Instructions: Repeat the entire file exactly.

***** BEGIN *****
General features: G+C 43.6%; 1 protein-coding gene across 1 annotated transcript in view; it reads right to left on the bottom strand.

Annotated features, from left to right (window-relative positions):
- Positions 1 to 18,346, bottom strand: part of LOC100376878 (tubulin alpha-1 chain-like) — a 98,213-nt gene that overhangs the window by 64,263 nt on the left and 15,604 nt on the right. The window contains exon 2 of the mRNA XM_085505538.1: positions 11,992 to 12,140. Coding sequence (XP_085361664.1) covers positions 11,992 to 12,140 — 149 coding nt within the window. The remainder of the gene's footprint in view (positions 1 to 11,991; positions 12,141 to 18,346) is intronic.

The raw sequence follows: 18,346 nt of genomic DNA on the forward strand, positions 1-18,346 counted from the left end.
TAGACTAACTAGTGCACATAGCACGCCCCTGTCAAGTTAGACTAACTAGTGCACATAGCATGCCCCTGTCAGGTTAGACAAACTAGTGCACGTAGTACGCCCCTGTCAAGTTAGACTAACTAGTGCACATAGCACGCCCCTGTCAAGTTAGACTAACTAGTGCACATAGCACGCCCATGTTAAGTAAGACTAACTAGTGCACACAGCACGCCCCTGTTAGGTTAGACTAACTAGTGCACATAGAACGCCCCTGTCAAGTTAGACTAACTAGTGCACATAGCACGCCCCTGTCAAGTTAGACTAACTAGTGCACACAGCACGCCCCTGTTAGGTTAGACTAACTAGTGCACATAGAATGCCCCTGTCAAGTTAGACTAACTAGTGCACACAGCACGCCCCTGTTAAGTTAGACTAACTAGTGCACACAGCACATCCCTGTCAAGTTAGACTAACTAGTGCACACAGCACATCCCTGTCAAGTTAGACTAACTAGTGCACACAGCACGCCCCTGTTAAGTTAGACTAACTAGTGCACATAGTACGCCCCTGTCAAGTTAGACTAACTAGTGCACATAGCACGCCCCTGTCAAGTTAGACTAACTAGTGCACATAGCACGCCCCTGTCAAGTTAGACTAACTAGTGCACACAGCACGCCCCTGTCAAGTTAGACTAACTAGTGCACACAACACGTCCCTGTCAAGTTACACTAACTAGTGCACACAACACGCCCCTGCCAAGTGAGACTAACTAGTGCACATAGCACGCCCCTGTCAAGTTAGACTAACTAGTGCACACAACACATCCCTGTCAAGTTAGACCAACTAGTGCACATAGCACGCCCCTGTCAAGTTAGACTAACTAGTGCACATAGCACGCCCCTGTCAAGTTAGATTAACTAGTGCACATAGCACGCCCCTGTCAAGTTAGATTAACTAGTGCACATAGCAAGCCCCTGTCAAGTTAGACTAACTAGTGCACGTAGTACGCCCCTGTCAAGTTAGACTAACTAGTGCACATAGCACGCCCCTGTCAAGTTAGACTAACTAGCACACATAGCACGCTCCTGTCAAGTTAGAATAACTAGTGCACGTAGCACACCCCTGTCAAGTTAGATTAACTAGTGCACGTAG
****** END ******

General features: G+C 43.6%; 1 protein-coding gene across 1 annotated transcript in view; it reads right to left on the bottom strand.

Annotated features, from left to right (window-relative positions):
- Positions 1 to 18,346, bottom strand: part of LOC100376878 (tubulin alpha-1 chain-like) — a 98,213-nt gene that overhangs the window by 64,263 nt on the left and 15,604 nt on the right. The window contains exon 2 of the mRNA XM_085505538.1: positions 11,992 to 12,140. Coding sequence (XP_085361664.1) covers positions 11,992 to 12,140 — 149 coding nt within the window. The remainder of the gene's footprint in view (positions 1 to 11,991; positions 12,141 to 18,346) is intronic.

The raw sequence follows: 18,346 nt of genomic DNA on the forward strand, positions 1-18,346 counted from the left end.
TAGACTAACTAGTGCACATAGCACGCCCCTGTCAAGTTAGACTAACTAGTGCACATAGCATGCCCCTGTCAGGTTAGACAAACTAGTGCACGTAGTACGCCCCTGTCAAGTTAGACTAACTAGTGCACATAGCACGCCCCTGTCAAGTTAGACTAACTAGTGCACATAGCACGCCCATGTTAAGTAAGACTAACTAGTGCACACAGCACGCCCCTGTTAGGTTAGACTAACTAGTGCACATAGAACGCCCCTGTCAAGTTAGACTAACTAGTGCACATAGCACGCCCCTGTCAAGTTAGACTAACTAGTGCACACAGCACGCCCCTGTTAGGTTAGACTAACTAGTGCACATAGAATGCCCCTGTCAAGTTAGACTAACTAGTGCACACAGCACGCCCCTGTTAAGTTAGACTAACTAGTGCACACAGCACATCCCTGTCAAGTTAGACTAACTAGTGCACACAGCACATCCCTGTCAAGTTAGACTAACTAGTGCACACAGCACGCCCCTGTTAAGTTAGACTAACTAGTGCACATAGTACGCCCCTGTCAAGTTAGACTAACTAGTGCACATAGCACGCCCCTGTCAAGTTAGACTAACTAGTGCACATAGCACGCCCCTGTCAAGTTAGACTAACTAGTGCACACAGCACGCCCCTGTCAAGTTAGACTAACTAGTGCACACAACACGTCCCTGTCAAGTTACACTAACTAGTGCACACAACACGCCCCTGCCAAGTGAGACTAACTAGTGCACATAGCACGCCCCTGTCAAGTTAGACTAACTAGTGCACACAACACATCCCTGTCAAGTTAGACCAACTAGTGCACATAGCACGCCCCTGTCAAGTTAGACTAACTAGTGCACATAGCACGCCCCTGTCAAGTTAGATTAACTAGTGCACATAGCACGCCCCTGTCAAGTTAGATTAACTAGTGCACATAGCAAGCCCCTGTCAAGTTAGACTAACTAGTGCACGTAGTACGCCCCTGTCAAGTTAGACTAACTAGTGCACATAGCACGCCCCTGTCAAGTTAGACTAACTAGCACACATAGCACGCTCCTGTCAAGTTAGAATAACTAGTGCACGTAGCACACCCCTGTCAAGTTAGATTAACTAGTGCACGTAG